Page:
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      Ostracism

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      Annual Review of Psychology

      Annual Reviews

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          Abstract

          In this review, I examine the social psychological research on ostracism, social exclusion, and rejection. Being ignored, excluded, and/or rejected signals a threat for which reflexive detection in the form of pain and distress is adaptive for survival. Brief ostracism episodes result in sadness and anger and threaten fundamental needs. Individuals then act to fortify or replenish their thwarted need or needs. Behavioral consequences appear to be split into two general categories: attempts to fortify relational needs (belonging, self-esteem, shared understanding, and trust), which lead generally to prosocial thoughts and behaviors, or attempts to fortify efficacy/existence needs of control and recognition that may be dealt with most efficiently through antisocial thoughts and behaviors. Available research on chronic exposure to ostracism appears to deplete coping resources, resulting in depression and helplessness.

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          Most cited references 58

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          Does rejection hurt? An FMRI study of social exclusion.

          A neuroimaging study examined the neural correlates of social exclusion and tested the hypothesis that the brain bases of social pain are similar to those of physical pain. Participants were scanned while playing a virtual ball-tossing game in which they were ultimately excluded. Paralleling results from physical pain studies, the anterior cingulate cortex (ACC) was more active during exclusion than during inclusion and correlated positively with self-reported distress. Right ventral prefrontal cortex (RVPFC) was active during exclusion and correlated negatively with self-reported distress. ACC changes mediated the RVPFC-distress correlation, suggesting that RVPFC regulates the distress of social exclusion by disrupting ACC activity.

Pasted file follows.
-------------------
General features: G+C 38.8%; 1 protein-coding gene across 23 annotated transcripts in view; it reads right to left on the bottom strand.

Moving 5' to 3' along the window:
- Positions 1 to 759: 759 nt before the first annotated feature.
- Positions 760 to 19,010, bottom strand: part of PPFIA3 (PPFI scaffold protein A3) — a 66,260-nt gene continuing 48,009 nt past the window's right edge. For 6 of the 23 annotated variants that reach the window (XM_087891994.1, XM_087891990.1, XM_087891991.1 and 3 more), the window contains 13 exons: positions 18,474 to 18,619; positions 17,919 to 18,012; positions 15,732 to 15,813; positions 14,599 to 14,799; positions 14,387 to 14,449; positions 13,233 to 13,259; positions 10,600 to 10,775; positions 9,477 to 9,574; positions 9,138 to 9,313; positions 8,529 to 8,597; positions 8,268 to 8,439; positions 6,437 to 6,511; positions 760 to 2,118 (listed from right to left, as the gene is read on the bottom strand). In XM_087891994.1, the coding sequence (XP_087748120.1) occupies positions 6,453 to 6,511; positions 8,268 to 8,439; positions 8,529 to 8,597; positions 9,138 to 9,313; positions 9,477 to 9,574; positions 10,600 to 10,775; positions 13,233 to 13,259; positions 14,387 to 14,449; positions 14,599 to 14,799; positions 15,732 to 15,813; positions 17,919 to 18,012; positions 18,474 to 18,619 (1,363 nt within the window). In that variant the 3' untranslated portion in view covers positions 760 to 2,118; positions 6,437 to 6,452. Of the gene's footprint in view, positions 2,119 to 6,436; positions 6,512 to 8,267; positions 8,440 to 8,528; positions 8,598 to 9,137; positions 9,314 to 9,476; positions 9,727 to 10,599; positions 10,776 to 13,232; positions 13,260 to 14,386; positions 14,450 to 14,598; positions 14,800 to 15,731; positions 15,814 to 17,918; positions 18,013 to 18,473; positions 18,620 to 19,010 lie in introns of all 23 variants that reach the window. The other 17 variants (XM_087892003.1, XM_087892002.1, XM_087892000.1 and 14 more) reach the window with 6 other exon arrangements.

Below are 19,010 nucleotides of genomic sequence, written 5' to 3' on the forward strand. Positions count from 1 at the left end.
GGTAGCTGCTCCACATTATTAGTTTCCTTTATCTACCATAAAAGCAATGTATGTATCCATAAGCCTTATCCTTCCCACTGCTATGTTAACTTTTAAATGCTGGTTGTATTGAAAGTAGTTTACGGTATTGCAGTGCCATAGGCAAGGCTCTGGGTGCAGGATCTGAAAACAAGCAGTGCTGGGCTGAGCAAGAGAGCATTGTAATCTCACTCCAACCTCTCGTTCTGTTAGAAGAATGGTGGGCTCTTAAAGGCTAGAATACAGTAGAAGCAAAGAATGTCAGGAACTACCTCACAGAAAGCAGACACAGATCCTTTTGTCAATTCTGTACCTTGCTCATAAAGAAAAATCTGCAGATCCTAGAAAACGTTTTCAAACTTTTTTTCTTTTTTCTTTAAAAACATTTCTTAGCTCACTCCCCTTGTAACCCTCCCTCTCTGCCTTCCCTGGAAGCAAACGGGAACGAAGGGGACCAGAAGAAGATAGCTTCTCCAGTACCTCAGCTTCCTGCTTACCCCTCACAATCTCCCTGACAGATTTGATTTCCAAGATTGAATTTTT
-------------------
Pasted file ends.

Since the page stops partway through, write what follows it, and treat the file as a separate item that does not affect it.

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            Why does social exclusion hurt? The relationship between social and physical pain.

            The authors forward the hypothesis that social exclusion is experienced as painful because reactions to rejection are mediated by aspects of the physical pain system. The authors begin by presenting the theory that overlap between social and physical pain was an evolutionary development to aid social animals in responding to threats to inclusion. The authors then review evidence showing that humans demonstrate convergence between the 2 types of pain in thought, emotion, and behavior, and demonstrate, primarily through nonhuman animal research, that social and physical pain share common physiological mechanisms. Finally, the authors explore the implications of social pain theory for rejection-elicited aggression and physical pain disorders.
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              How low can you go? Ostracism by a computer is sufficient to lower self-reported levels of belonging, control, self-esteem, and meaningful existence

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                Author and article information

                Journal
                Annual Review of Psychology
                Annu. Rev. Psychol.
                Annual Reviews
                0066-4308
                1545-2085
                January 2007
                January 2007
                : 58
                : 1
                : 425-452
                Affiliations
                [1 ]Department of Psychological Sciences, Purdue University, West Lafayette, Indiana 47907; email:
                Article
                10.1146/annurev.psych.58.110405.085641
                16968209
                © 2007

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